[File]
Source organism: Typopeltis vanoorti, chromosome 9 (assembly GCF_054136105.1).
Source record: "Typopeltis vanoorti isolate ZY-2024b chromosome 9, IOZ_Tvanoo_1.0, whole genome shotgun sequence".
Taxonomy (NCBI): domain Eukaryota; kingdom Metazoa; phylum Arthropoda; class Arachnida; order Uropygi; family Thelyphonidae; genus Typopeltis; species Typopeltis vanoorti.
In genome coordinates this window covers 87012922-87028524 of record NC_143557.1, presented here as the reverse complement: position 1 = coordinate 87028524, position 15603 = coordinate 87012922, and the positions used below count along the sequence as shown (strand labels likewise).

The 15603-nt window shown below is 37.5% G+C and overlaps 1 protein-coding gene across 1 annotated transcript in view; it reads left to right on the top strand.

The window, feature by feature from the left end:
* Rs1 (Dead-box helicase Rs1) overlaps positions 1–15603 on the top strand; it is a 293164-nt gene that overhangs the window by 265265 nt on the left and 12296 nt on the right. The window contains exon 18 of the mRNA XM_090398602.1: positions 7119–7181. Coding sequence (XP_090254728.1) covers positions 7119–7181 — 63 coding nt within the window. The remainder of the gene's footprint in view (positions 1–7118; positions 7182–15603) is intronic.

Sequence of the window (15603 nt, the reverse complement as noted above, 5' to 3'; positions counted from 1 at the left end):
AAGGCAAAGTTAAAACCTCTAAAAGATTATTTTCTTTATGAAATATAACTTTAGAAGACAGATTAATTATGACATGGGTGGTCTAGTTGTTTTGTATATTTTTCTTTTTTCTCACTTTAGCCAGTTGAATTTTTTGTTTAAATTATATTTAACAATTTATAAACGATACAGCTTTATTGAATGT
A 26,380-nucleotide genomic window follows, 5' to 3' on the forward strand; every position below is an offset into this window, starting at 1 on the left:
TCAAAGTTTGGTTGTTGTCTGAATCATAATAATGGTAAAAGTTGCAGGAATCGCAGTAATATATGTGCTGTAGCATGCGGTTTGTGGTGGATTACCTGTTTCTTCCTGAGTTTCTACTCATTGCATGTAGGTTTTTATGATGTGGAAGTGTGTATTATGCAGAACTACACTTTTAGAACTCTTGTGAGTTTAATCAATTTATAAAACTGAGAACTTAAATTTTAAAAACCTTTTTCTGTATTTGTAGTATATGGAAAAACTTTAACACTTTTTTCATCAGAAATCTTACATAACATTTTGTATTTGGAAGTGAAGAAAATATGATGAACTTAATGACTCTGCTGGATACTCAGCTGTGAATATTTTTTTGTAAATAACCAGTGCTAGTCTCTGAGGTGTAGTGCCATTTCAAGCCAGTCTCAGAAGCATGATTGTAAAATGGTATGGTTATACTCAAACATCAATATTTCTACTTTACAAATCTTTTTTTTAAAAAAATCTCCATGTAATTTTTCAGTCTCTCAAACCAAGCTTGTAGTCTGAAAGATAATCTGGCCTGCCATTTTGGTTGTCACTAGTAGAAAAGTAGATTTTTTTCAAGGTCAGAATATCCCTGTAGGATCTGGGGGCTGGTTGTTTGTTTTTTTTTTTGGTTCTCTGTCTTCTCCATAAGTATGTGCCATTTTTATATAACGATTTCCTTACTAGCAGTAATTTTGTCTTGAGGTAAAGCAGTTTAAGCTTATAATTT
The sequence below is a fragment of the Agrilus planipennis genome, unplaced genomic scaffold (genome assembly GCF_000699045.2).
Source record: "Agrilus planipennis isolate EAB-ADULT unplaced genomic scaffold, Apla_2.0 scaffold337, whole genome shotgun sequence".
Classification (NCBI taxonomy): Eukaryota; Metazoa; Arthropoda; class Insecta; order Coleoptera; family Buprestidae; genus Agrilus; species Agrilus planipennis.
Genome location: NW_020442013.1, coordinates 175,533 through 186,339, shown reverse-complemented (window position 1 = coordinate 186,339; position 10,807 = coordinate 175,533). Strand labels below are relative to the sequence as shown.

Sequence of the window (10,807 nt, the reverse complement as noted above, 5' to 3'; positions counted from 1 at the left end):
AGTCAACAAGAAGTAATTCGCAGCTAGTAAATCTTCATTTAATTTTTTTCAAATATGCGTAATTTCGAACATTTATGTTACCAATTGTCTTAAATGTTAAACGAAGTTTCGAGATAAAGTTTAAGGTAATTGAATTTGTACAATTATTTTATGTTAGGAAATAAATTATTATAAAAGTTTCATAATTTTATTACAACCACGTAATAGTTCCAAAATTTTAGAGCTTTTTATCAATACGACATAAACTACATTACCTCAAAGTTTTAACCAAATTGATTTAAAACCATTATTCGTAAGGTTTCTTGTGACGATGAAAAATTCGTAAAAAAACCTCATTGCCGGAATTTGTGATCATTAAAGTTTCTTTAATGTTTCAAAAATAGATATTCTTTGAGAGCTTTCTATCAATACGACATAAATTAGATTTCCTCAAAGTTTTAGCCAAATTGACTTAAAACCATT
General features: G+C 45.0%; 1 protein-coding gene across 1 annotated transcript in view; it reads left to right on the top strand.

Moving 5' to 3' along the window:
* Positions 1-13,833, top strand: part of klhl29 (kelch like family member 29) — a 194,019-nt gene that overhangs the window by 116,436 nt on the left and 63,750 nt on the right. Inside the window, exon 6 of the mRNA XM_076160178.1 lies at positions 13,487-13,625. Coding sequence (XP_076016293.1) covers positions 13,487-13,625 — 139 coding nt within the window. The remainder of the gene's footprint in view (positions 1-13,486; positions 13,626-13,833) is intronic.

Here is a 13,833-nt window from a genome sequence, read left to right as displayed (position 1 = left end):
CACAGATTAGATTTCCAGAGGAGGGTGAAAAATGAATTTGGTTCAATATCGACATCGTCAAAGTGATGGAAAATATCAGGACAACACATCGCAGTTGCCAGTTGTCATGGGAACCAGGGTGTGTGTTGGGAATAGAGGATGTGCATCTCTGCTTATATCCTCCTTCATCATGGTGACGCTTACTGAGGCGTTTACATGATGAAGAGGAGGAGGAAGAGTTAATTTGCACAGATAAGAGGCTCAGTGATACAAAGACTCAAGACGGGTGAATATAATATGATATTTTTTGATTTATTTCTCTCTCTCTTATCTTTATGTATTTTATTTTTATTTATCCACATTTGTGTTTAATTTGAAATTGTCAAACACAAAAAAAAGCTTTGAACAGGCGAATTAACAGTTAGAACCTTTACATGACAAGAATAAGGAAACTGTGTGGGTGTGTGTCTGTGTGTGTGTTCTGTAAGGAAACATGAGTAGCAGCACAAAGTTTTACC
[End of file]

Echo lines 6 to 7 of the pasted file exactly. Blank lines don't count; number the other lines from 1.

The window, feature by feature from the left end:
* Rs1 (Dead-box helicase Rs1) overlaps positions 1–15603 on the top strand; it is a 293164-nt gene that overhangs the window by 265265 nt on the left and 12296 nt on the right. The window contains exon 18 of the mRNA XM_090398602.1: positions 7119–7181. Coding sequence (XP_090254728.1) covers positions 7119–7181 — 63 coding nt within the window. The remainder of the gene's footprint in view (positions 1–7118; positions 7182–15603) is intronic.